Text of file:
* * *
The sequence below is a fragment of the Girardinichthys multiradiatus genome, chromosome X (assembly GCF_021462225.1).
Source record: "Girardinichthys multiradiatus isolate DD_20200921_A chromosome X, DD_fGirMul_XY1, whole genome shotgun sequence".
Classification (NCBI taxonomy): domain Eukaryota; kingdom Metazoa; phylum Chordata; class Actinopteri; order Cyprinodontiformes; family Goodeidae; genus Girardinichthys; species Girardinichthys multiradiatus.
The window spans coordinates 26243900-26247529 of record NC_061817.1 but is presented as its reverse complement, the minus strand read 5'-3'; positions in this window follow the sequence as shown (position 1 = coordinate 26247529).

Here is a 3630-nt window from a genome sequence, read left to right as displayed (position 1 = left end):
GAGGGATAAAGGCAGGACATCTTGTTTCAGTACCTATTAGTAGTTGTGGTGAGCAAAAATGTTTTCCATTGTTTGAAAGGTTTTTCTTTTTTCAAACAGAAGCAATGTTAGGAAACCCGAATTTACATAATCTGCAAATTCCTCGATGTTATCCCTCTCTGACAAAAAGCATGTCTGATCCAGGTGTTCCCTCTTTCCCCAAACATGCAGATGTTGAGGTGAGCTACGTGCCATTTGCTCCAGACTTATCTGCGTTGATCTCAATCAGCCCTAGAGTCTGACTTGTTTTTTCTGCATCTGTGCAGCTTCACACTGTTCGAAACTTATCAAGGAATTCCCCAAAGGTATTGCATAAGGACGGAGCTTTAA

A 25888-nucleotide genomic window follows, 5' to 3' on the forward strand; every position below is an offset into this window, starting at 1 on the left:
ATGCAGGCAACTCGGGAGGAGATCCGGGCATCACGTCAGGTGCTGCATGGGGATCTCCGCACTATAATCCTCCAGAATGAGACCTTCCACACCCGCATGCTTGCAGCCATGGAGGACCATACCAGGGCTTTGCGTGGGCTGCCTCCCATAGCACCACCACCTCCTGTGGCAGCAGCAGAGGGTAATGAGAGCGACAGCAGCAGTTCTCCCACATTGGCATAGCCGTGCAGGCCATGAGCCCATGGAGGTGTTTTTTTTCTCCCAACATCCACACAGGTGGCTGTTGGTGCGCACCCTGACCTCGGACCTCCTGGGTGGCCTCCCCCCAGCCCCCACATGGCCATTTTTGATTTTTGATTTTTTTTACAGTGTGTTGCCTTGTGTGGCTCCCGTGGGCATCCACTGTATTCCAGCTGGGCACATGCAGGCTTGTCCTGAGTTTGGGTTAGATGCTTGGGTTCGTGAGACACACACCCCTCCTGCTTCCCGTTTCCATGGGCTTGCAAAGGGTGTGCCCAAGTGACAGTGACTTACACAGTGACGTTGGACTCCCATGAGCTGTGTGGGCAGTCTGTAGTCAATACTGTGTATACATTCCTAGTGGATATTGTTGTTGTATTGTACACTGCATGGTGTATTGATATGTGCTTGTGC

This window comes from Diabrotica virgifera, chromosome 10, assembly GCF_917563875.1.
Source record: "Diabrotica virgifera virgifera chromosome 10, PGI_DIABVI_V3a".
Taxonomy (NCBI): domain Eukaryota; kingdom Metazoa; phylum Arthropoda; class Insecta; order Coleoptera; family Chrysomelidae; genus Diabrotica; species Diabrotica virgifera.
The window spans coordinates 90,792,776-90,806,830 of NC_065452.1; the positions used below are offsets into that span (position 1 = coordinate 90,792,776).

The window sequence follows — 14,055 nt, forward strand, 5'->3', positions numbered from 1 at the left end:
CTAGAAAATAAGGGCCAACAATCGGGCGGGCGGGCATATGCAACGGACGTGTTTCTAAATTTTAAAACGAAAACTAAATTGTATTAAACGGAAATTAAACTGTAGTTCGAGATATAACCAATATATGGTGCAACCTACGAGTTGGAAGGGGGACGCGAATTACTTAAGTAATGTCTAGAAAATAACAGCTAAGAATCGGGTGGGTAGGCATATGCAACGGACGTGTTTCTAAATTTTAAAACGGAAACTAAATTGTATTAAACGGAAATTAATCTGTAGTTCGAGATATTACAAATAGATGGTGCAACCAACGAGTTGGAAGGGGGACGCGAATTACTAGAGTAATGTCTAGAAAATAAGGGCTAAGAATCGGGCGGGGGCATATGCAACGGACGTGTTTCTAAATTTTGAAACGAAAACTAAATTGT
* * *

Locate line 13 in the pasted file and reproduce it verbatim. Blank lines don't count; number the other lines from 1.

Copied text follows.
The window sequence follows — 14,055 nt, forward strand, 5'->3', positions numbered from 1 at the left end: